Pop culture obsessives writing for the pop culture obsessed.
Pop culture obsessives writing for the pop culture obsessed.

Michaela Coel surpasses expectations in I May Destroy You's devastating pilot

Michaela Coel
Michaela Coel
Photo: Natalie Seery (HBO)
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I May Destroy You has already received praise for being a thorough look at sexual assault. Prior to airing, the show also set out to make its topic explicit with a series of discussions, interviews and panels. As a pilot, “Eyes Eyes Eyes Eyes” plays with these expectations by introducing the subject of sexual assault in a limited capacity. This isn’t an episode about a woman’s assault, this is an episode about a woman: Michaela Coel’s Arabella. It’s about her career and her life, her friends, and her relationships. Coel also takes on writing duties this episode. Her brilliant script focuses on Arabella and the life she was leading before the event that changes things forever. It spends half an hour building this world before Coel craftily destroys it in seconds.

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Arabella is a writer, struggling to finish her second book. On top of that, she’s dealing with a long distance situationship with Biaggio, a guy whose entire character is established almost immediately. He’s a selfish jerk. Arabella is shocked he even dares to kiss her goodbye in public. Biaggio remarks that every time she comes she brings so much shit. Arabella wants to define their relationship. Biaggio says when he wants to talk, he’ll call her, but it’s clear he has no interest in continuing the conversation. He doesn’t care about her terms, their relationship only exists within his guidelines. Arabella seems aware of this too, but she later admits to her friends that each trip has only made her like him more.

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But, Biaggio’s call, telling her to remember the sea feels sweet. Of course, that’s probably because he wants it to feel sweet. The sun-drenched clips of them eating pizza and playing on the beach are beautiful and almost convincing. Perhaps, there really is something there far beyond the red flags her friends bring up. Maybe it’s silly for her to be so hopeful and her feelings for Biaggio can only end badly. That doesn’t matter. I May Destroy You suggests it’s okay for Arabella to carry that hope. Or at least Coel’s script thinks she should have the chance to figure it out for herself. Besides, a relationship is hardly her only focus at the moment.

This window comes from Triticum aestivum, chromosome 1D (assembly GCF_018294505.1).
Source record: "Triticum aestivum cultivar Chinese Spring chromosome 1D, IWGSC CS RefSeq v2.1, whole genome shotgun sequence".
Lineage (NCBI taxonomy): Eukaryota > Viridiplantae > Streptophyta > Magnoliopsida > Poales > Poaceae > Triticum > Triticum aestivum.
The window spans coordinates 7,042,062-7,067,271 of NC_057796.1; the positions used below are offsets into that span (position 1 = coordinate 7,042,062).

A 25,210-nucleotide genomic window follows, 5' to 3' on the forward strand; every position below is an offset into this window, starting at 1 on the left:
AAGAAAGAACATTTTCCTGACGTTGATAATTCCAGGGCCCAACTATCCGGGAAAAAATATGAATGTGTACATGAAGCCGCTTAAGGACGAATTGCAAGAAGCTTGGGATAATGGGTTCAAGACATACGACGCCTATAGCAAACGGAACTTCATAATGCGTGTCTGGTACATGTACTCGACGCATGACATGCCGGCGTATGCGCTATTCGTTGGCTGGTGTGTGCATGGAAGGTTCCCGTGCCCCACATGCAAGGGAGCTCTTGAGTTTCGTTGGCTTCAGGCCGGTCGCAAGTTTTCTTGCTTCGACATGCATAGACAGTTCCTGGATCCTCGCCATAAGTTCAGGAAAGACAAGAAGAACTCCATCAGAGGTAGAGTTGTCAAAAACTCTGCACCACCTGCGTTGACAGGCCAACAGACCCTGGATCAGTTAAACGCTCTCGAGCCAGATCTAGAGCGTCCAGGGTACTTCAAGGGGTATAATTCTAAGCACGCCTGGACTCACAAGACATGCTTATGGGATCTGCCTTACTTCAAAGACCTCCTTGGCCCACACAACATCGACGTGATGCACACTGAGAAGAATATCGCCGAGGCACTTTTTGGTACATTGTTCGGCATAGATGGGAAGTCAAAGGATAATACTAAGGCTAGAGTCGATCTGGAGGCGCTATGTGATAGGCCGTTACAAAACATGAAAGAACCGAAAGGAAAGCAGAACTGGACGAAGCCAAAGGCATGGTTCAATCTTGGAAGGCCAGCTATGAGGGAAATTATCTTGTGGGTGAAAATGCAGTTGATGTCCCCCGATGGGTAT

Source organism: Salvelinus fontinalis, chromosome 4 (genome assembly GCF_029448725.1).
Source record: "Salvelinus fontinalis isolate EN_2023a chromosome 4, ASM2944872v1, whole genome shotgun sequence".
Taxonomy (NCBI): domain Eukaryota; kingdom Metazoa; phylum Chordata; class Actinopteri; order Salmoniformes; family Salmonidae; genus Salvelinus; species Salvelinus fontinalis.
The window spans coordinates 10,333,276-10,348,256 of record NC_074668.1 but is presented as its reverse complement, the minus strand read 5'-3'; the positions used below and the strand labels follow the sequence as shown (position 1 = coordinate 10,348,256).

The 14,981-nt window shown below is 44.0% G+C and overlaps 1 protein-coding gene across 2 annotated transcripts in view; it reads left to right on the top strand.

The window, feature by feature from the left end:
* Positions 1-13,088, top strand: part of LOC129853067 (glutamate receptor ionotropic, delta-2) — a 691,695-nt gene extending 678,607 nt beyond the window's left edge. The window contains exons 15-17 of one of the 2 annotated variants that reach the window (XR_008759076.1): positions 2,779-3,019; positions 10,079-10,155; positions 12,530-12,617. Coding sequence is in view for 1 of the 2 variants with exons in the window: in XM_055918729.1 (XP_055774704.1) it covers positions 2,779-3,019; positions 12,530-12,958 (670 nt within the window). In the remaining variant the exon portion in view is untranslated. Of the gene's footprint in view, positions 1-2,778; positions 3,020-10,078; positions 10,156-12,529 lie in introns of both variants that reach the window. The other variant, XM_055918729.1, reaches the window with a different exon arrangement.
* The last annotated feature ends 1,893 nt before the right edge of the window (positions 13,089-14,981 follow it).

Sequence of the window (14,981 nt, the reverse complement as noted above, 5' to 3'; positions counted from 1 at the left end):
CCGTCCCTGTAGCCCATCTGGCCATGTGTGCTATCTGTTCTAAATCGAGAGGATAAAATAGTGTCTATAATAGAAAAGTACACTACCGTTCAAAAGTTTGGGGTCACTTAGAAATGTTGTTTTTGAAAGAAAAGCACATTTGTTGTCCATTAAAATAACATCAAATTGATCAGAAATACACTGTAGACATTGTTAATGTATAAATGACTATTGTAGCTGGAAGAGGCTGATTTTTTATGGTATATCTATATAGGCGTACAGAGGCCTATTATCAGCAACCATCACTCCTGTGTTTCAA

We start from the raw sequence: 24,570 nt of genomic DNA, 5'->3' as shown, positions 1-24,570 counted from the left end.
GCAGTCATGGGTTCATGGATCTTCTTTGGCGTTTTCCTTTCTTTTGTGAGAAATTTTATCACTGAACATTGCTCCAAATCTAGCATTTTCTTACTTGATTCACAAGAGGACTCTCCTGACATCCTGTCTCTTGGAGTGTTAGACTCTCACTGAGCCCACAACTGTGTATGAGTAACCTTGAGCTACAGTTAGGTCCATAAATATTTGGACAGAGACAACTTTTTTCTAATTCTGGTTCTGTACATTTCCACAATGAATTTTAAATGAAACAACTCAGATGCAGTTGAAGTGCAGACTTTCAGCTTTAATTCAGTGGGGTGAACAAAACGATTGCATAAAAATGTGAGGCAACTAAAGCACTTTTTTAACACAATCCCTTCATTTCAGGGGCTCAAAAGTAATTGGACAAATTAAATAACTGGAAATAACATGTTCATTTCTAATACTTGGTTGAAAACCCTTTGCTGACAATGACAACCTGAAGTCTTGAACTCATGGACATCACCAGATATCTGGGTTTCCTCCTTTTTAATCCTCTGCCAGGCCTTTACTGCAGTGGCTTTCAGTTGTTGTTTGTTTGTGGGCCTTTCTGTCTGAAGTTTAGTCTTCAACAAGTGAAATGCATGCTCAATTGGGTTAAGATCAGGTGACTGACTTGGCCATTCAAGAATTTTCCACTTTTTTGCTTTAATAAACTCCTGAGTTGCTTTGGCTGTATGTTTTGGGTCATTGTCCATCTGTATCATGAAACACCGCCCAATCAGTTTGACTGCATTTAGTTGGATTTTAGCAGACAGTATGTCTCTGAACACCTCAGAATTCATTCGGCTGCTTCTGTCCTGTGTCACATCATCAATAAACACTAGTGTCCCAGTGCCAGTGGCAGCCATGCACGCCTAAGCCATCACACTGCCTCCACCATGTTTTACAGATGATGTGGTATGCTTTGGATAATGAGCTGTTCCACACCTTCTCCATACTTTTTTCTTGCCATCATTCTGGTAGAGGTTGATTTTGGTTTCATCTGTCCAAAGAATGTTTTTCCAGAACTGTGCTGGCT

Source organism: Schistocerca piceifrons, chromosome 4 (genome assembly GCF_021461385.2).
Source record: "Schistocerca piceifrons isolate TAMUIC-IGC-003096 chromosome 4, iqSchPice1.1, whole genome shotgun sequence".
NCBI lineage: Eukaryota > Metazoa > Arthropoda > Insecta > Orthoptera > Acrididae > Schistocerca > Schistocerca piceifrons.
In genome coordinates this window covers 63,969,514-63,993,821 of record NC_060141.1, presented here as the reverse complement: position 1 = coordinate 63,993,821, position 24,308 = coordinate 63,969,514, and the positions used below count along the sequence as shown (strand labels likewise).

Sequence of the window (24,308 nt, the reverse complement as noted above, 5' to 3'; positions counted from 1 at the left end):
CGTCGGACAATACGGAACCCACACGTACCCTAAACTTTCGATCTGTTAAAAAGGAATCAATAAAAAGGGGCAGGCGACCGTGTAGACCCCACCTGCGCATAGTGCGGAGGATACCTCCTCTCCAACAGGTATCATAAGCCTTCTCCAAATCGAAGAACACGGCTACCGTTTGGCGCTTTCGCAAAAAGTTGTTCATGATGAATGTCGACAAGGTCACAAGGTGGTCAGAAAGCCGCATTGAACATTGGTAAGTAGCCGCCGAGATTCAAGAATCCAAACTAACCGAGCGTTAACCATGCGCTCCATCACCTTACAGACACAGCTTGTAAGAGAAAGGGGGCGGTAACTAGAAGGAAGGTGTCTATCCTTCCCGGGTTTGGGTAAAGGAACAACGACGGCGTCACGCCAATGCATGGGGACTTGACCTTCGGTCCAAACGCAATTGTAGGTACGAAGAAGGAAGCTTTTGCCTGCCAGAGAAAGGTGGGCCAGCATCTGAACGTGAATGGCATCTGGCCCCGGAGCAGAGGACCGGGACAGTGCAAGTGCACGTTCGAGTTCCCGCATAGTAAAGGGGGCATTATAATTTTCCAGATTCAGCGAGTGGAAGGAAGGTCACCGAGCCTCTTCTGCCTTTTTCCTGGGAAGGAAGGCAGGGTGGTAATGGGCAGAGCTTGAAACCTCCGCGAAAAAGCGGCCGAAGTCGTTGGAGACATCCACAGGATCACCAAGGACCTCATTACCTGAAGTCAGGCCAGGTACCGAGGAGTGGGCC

It’s rare for black female characters to exist in a reality that allows them the space to figure things out in a less than perfect way. Black women are expected to be intuitive, wise, trustworthy superhero caretakers and any deviation from that role is viewed as less than respectable. I May Destroy You shines when it plays with this stereotype. Arabella is at once an icon to black women around her but she also does bumps of coke and nearly misses deadlines. Her debut book Confessions of a Fed-Up Millennial, causes fans to stop her in the streets unaware of what Arabella is really going through.

She doesn’t have it all figured out, but what she has to say clearly resonates with people. Maybe she isn’t someone who mastered time management skills or “writing quickly.” Instead, Arabella has developed an ability to get shit done under pressure and she knows her voice. She has faith in those abilities. When she decides to go to her office, she sets up her battle station. She knows what she needs to do get the job done, but she still has trouble. She decides to give herself an hour to get away from the page. She does some coke, she has a shot. Suddenly, she’s stumbling out of the bar.

And then she’s back in her office. The draft is done. She showers and cleans up. She took a break, she finished the draft. She knew what she needed and she got the job done. Her faith in herself is proven, even if her literary agents seem utterly baffled by what she’s written. Then the results of that trip to the bar are revealed: her phone is newly broken and there’s a cut on her head. Dazed, and attempting to find her way home, it’s clear Arabella has lost time and doesn’t remember the events of the night before. When she finally opens her bedroom door, a memory comes rushing back to her: a man’s face, above her, forcefully assaulting her.

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Michaela Coel
Michaela Coel
Screenshot: HBO

The reveal is as cutting and sharp for viewers as it is for Arabella. It forces us to question our memory of what we just saw, even though we knew this moment was coming. We have to piece everything together along with Arabella. Nothing about this journey is going to be easy. Sam Miller’s direction, the sudden slight tilt of the camera, pairs beautifully with Coel’s shocked expression. It hits her as it hits us: The moment she can’t remember. A moment that forces her to question her intuition. In this way, I May Destroy You is more than a PSA on sexual assault; it’s an exploration of agency, healing, and selfhood.